How to find a good 6th Form
While the majority of students complete their 6th Form at the senior school they began at age 11 or 13, the 6th Form year does present a natural break in schooling. With the completion of GCSEs, students effectively begin again, choosing a course that concentrates on A Levels or some other university entrance examinations such as the international Baccalaureate or Cambridge Pre-U, possibly including some BTech courses as well.
The decision to move schools is not one that should be taken lightly and there should be some compelling academic or social reason to do so. Students who have started senior school at eleven years, as is normal at state schools and most Girls’ schools, may feel that five years at one school is enough although to miss out the culminating years of school can be disappointing, especially in retrospect. The desire for some students to go from single sex schools (especially girls only schools) into co-educational schools, is not unusual, but not sufficient reason on its own. Compared to a generation ago, girls schools are much more open to social and academic opportunities with neighbouring schools and are much more part of their local communities while, crucially, maintaining their academic edge.
The 6th form is also a popular point of entry for students from overseas who are entering British schools for the first time. Their choices will be determined by a variety of factors including academic standing and choice, boarding provision and any extra-curricular considerations. Sadly, there are also a number of students who are compelled to find a new school from schools that ask students to leave, not for any social failings, but for not getting the right grades, a not uncommon practice that is lamentable.
For all students looking afresh at a 6th form education, the same rules apply. The most important factor to consider is academic: Do you want to study A Levels, IB or Pre-U as different schools have different offerings. The combination of A Levels and IB is not uncommon although the pressures on such schools in terms of staffing and cost mean that the offering is not that widespread.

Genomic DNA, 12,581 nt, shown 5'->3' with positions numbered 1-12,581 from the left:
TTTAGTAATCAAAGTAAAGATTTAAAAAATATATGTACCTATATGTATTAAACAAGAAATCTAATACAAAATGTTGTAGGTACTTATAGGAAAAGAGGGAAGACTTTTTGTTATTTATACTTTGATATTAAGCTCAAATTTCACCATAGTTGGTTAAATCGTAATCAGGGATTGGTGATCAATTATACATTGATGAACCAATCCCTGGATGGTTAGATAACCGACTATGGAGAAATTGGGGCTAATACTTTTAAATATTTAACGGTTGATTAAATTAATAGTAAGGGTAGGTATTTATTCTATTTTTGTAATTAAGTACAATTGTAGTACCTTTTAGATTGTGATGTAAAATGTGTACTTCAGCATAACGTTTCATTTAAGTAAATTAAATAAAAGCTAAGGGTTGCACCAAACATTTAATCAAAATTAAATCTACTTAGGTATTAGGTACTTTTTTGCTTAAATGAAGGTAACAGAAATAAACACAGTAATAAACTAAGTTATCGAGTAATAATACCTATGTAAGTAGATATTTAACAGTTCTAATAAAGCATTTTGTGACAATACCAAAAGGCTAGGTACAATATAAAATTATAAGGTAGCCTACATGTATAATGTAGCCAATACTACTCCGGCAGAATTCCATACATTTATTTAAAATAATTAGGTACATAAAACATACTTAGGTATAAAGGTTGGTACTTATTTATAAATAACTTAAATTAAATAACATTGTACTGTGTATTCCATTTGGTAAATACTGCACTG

Within the courses offered, the next pressing questions is what subjects are on offer and crucially, if the school is able to meet your specific needs. In most courses this should not be an issue, but more disparate subject choices might prove to be so. There are also a number of schools and sixth form colleges that offer well-advertised specialisms such as music, art, technology or business studies that might appeal to students with a clear idea of where they want to go.
As with any school choice, there are a number of other factors to be considered: single-sex or co-educational, day or boarding, urban or rural school, and so on. More and more schools treat their 6th form as a pre-university years in terms of space and rules, uniform (often just smart clothes), with separate buildings apart froom the main body of the school, or even a few things they may not find in university digs such as en-suite bedrooms and cafeterias more akin to restaurants. Beware as such inducements may raise expectations to a degree that can only result in disappointment later in life!
Despite the academic pressures on students, the 6th form years are the culmination of some thirteen years of schooling and are a defining time of great change and long-lasting friendships. In your decision making, you want to find a school that recognises this, not only by allowing greater independence, but most important by encouraging students to be independent and self-sufficient. They should leave school with a smile on their face, with their requisite body of knowledge and skills and with the confidence, self-awareness and independent skills to make their way in the world.
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